Annual Reviews Key to Client Retention and New Referrals – New Research


Financial advisers looking to boost client retention and new client referrals should prioritise annual reviews, according to a report from insurer MetLife Australia.

The insurer says in a statement that its MetLife Adviser-Client Relationship Report found that of the 60 percent of consumers with life insurance who undertook a review with their adviser in the last 12 months, 63 percent rated their experience as ‘very good’ or ‘excellent’ and 49 percent modified their insurance cover in line with their stage of life.

Similarly, for SMEs (63 percent) which underwent a review with their financial adviser in the past 12 months, 55 percent opted to make a change to their policy, with 49 percent making the decision to increase their cover.

MetLife says the added value of this engagement with clients is clear as consumers who had a review were also more likely to be loyal and recommend their adviser to a third party.

It notes that measures to support client longevity and positive word-of-mouth are especially important at a time many consumers (30 percent) and SMEs (50 percent) are considering changing their adviser or ceasing to use one completely, due to reasons such as high fees, commissions, lack of trust and perceptions of value.

“Annual reviews and regular contact provide advisers with the opportunity to develop open and trusting relationships with their clients and to ensure they are properly educated on the value of financial advice tailored to individuals’ needs and circumstances,” it says.

MetLife’s Jeff Scott …it’s critical that advisers put the right measures in place to get to the heart of clients’ concerns.

Jeff Scott, MetLife Australia Head of Advice Strategy, says that the recent spotlight on the financial services industry has caused clients to take a more active interest in the financial products and services they hold and question the value they’re getting from these relationships.

“Where clients don’t see value from their adviser, we’re seeing clients looking to either shop around or to stop seeing one entirely, meaning it’s critical that advisers put the right measures in place to get to the heart of clients’ concerns.

“From this year’s research we know one of the most effective ways to do this is by conducting annual reviews, as they create an open forum for clients and advisers to engage in transparent two-way communication.”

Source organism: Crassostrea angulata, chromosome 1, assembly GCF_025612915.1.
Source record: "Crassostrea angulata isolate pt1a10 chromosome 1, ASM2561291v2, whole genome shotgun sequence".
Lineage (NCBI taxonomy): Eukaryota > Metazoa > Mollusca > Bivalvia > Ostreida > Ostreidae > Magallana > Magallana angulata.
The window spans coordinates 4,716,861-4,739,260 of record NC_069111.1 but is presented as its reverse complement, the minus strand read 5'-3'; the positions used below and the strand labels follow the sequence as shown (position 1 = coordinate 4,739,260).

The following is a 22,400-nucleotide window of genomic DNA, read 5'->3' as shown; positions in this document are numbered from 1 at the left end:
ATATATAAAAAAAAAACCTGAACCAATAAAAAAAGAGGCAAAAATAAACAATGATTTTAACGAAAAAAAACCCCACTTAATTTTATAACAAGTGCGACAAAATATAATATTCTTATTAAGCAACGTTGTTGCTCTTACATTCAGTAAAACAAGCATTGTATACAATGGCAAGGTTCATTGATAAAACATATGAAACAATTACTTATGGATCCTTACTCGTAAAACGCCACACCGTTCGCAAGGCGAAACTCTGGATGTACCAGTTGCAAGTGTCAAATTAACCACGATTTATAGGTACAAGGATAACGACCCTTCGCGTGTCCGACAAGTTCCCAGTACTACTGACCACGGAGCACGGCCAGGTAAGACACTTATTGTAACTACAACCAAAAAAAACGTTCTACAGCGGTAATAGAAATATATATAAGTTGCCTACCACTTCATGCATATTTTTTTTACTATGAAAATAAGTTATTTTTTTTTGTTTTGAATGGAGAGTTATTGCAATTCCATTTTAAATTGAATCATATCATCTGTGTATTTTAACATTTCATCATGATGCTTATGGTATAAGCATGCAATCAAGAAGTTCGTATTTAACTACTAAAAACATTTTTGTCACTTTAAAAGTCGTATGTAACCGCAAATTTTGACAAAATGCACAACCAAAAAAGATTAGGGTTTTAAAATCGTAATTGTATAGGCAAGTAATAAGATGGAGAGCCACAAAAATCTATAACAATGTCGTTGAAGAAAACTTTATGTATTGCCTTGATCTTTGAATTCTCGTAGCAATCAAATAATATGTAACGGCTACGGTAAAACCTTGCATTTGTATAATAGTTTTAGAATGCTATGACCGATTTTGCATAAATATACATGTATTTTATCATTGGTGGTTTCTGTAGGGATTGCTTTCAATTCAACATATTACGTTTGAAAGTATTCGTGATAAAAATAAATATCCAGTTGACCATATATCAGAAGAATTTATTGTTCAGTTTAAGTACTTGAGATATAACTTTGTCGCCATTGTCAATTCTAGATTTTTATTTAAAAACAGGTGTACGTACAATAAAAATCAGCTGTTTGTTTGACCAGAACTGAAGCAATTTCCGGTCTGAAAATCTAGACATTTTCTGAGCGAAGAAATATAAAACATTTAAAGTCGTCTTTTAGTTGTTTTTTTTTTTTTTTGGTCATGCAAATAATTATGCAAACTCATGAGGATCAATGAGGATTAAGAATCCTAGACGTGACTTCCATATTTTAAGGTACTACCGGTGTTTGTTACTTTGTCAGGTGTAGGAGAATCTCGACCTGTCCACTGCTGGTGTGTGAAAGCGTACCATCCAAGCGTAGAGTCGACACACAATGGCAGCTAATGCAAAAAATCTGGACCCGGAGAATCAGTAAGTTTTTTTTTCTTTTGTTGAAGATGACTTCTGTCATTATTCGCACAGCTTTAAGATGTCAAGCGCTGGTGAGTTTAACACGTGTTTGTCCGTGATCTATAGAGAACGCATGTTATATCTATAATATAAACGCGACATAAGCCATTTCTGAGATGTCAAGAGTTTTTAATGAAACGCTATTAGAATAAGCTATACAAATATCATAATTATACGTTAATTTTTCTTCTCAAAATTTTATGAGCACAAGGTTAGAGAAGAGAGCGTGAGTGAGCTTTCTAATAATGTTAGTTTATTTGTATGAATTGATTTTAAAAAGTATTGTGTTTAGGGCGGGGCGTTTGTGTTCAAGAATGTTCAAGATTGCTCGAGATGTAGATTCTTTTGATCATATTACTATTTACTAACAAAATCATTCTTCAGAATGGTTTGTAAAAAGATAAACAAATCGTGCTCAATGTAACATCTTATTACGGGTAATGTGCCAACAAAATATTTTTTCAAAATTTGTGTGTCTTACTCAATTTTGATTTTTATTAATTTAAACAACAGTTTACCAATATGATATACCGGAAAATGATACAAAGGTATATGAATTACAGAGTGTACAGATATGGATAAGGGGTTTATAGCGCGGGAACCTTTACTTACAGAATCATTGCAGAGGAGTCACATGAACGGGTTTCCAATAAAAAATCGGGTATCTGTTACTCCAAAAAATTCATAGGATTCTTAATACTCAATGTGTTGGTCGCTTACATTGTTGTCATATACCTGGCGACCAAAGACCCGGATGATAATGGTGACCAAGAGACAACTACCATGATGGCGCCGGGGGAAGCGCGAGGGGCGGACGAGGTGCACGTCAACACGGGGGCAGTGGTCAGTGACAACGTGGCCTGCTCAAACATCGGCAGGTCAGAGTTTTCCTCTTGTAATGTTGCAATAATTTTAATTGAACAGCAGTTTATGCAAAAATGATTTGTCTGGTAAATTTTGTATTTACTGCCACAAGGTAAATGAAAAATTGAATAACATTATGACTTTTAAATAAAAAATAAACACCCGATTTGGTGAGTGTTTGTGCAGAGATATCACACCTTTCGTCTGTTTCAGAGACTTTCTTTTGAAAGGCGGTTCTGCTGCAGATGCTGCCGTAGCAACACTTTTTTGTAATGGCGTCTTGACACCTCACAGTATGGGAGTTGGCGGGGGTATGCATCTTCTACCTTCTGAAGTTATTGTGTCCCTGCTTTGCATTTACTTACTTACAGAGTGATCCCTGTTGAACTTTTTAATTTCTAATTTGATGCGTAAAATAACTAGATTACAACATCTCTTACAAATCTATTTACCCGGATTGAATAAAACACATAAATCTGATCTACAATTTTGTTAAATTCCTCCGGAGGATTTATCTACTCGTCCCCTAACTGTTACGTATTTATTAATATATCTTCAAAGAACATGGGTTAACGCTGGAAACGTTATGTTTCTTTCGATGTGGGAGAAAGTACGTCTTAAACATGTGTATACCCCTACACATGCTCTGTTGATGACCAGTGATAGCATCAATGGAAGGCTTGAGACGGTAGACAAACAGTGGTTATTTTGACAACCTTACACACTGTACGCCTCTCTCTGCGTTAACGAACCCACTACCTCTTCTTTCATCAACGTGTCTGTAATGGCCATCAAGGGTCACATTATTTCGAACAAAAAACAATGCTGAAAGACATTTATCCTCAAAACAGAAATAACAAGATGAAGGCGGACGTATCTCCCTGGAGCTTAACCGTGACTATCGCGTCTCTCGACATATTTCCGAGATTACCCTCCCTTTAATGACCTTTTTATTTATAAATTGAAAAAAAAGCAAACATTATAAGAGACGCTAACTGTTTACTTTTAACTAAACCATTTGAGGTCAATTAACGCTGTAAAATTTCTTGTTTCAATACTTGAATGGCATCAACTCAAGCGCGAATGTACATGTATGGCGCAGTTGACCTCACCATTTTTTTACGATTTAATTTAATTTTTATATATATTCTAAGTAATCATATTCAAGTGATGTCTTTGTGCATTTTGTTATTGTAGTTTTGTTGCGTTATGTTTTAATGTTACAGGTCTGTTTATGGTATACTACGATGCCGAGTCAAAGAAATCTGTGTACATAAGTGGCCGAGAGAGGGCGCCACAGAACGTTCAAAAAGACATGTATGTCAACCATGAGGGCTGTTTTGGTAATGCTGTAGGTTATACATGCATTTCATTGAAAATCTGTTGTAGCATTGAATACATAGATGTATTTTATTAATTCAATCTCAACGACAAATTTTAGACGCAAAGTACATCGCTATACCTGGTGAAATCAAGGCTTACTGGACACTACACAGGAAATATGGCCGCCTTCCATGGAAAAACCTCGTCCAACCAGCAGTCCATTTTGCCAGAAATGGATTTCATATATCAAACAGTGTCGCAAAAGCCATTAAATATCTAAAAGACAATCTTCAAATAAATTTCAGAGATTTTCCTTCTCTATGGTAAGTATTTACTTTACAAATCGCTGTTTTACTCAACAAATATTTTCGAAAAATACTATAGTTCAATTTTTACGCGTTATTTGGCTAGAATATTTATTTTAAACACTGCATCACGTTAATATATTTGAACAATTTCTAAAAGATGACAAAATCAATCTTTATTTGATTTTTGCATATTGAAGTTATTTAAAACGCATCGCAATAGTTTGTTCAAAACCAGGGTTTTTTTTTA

He says the payoff is clear, with clients who undertake annual reviews tending to be more satisfied, loyal and likely to go on and recommend their adviser to a third party.

…If there’s a key takeaway from this research it should be that there is no such thing as a ‘set and forget’ client any more…

“If there’s a key takeaway from this research it should be that there is no such thing as a ‘set and forget’ client any more. Client engagement should be the number one priority on every adviser’s business plan for 2020,” Scott says.

Now in its second year, the company says the MetLife Adviser-Client Relationship Report 2019 is the largest quantitative study of its kind. It notes the report includes insights from consumers and SMEs with up to 20 employees who have life insurance purchased through a financial adviser and consumers who are very likely to see a financial adviser about life insurance in the next two years.


  1. MetLife might want to talk to their ‘research’ provider about a fee for no service issue; this is not research, this is stating the obvious. Have they missed the whole FFNS issue. We are legally obligated to review our ongoing fee clients every year….and that is more than a two way conversation, we have to provide them advice with all the legal obligations that go with it. A chat only equals FFNS. For risk only clients, did they ask if they are willing to pay a fee for a review (and advice) given the commissions payable don’t cover the cost of advice – last time I checked, BID and related obligations apply to hold advice as well.

  2. I’m not sure what the point of this article is. Its just a statement of obvious facts. If there is anything new in this article it means you literally are not qualified to be an adviser. Literally. Understanding your clients and their objectives is even enshrined in legislation. I’m sure I missed the point here but…it just seems like a pointless article?

    • I was just thinking the same thing!

      I can’t believe this is billed as “new research”! What kind of things are you researching maybe we can help you with some answers, save you some time?

      Otherwise this is content for the sake of content, in my opinion.

  3. This is ‘research’?? MetLife might want to ask for a refund, this looks like a classic case of fee for no service for me. Have they missed he whole FFNS scandal, if we have an ongoing fee arrangement we must complete an annual review – this is not just a chat, we have an obligation to provide advice (hold and reduce are also advice). Useful research would be; how much a risk only clients willing to pay for such a review as the trail commissions (like LIF upfront) don’t cover the costs.

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